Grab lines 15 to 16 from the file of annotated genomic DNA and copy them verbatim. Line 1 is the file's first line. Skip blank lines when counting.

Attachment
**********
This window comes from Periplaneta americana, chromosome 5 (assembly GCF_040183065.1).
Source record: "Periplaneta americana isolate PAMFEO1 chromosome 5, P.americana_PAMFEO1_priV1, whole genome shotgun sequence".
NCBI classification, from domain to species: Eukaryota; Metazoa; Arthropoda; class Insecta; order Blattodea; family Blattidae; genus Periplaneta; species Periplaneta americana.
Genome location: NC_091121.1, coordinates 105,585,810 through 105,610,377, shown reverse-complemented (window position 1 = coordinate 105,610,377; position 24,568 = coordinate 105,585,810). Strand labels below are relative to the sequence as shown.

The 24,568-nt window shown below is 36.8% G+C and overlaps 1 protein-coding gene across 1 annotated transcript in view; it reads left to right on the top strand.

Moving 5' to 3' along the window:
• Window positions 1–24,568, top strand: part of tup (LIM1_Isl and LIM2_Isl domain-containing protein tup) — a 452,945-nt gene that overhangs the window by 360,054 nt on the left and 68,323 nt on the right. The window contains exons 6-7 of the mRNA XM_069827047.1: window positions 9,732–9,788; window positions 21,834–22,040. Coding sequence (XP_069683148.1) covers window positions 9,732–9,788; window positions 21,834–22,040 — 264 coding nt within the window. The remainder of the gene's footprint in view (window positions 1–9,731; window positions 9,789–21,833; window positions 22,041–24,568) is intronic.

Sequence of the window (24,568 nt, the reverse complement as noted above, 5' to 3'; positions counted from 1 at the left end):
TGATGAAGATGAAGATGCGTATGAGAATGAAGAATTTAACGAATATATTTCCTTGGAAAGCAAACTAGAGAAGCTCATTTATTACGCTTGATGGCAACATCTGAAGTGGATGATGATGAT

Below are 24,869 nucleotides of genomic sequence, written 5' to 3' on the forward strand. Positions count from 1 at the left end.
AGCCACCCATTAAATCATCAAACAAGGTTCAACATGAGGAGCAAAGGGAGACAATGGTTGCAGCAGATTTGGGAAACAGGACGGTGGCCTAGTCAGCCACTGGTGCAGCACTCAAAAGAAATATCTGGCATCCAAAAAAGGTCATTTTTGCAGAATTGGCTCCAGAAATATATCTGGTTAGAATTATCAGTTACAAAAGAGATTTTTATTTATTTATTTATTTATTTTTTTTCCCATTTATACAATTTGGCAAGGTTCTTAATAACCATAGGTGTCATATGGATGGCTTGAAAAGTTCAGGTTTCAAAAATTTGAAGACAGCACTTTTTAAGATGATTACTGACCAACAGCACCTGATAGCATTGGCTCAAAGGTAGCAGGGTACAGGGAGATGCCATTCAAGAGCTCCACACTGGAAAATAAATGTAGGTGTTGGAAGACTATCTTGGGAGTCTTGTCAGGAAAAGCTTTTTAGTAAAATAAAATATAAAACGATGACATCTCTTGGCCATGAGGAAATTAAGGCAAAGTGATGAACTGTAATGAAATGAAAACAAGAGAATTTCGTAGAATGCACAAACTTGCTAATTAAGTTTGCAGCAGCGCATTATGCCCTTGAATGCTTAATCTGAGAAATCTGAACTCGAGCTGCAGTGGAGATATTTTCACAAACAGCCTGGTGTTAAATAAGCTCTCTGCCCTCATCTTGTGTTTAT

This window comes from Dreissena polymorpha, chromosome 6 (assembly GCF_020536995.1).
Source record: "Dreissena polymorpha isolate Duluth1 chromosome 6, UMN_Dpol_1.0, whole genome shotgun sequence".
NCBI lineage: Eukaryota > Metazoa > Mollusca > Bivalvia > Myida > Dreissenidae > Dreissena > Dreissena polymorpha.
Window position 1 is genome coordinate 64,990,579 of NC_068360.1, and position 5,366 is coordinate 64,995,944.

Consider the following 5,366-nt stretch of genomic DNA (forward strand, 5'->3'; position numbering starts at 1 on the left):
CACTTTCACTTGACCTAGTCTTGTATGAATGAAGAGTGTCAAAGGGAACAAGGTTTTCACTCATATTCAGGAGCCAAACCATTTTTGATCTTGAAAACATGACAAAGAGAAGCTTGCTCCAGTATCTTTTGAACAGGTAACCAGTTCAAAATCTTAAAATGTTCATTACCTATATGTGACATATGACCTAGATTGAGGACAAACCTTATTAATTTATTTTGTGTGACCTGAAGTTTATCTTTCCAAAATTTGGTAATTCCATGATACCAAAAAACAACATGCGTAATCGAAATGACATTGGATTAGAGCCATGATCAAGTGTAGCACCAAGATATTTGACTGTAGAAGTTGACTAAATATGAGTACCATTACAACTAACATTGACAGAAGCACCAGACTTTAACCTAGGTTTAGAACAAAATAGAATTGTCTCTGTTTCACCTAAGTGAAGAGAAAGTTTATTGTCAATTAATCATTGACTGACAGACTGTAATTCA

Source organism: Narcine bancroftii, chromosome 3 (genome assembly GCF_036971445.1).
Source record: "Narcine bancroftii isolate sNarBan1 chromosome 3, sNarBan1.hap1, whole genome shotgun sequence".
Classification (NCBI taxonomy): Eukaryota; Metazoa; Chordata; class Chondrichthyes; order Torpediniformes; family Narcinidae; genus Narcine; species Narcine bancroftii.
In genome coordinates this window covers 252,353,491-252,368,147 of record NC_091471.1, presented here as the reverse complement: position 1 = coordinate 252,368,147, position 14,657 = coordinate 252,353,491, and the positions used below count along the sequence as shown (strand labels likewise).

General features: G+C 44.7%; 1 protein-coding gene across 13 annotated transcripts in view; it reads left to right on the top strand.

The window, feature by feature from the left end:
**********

Window position 1 is genome coordinate 64,990,579 of NC_068360.1, and position 5,366 is coordinate 64,995,944.

Consider the following 5,366-nt stretch of genomic DNA (forward strand, 5'->3'; position numbering starts at 1 on the left):